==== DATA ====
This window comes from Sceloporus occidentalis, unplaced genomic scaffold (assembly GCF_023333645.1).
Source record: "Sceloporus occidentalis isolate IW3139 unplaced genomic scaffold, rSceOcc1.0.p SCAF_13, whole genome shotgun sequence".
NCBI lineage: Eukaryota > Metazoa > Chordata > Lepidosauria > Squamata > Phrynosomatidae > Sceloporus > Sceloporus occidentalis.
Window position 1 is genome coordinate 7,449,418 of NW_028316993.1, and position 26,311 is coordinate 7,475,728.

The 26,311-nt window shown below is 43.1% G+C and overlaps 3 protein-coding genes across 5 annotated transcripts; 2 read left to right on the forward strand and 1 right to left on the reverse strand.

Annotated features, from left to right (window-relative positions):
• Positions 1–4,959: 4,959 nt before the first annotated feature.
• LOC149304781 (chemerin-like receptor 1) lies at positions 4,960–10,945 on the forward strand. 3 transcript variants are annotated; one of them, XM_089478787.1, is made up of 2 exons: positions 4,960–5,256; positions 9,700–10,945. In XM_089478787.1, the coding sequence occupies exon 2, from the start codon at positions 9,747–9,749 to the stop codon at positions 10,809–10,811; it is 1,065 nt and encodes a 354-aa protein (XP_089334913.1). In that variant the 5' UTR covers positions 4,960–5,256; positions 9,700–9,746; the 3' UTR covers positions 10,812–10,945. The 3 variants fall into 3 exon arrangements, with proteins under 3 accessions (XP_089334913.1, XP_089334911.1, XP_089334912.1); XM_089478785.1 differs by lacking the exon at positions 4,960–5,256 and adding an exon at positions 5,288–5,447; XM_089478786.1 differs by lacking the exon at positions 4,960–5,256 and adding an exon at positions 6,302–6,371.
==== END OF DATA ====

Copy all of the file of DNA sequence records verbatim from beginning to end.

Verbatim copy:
This window comes from Sceloporus occidentalis, unplaced genomic scaffold (assembly GCF_023333645.1).
Source record: "Sceloporus occidentalis isolate IW3139 unplaced genomic scaffold, rSceOcc1.0.p SCAF_13, whole genome shotgun sequence".
NCBI lineage: Eukaryota > Metazoa > Chordata > Lepidosauria > Squamata > Phrynosomatidae > Sceloporus > Sceloporus occidentalis.
Window position 1 is genome coordinate 7,449,418 of NW_028316993.1, and position 26,311 is coordinate 7,475,728.

The 26,311-nt window shown below is 43.1% G+C and overlaps 3 protein-coding genes across 5 annotated transcripts; 2 read left to right on the forward strand and 1 right to left on the reverse strand.

Annotated features, from left to right (window-relative positions):
• Positions 1–4,959: 4,959 nt before the first annotated feature.
• LOC149304781 (chemerin-like receptor 1) lies at positions 4,960–10,945 on the forward strand. 3 transcript variants are annotated; one of them, XM_089478787.1, is made up of 2 exons: positions 4,960–5,256; positions 9,700–10,945. In XM_089478787.1, the coding sequence occupies exon 2, from the start codon at positions 9,747–9,749 to the stop codon at positions 10,809–10,811; it is 1,065 nt and encodes a 354-aa protein (XP_089334913.1). In that variant the 5' UTR covers positions 4,960–5,256; positions 9,700–9,746; the 3' UTR covers positions 10,812–10,945. The 3 variants fall into 3 exon arrangements, with proteins under 3 accessions (XP_089334913.1, XP_089334911.1, XP_089334912.1); XM_089478785.1 differs by lacking the exon at positions 4,960–5,256 and adding an exon at positions 5,288–5,447; XM_089478786.1 differs by lacking the exon at positions 4,960–5,256 and adding an exon at positions 6,302–6,371.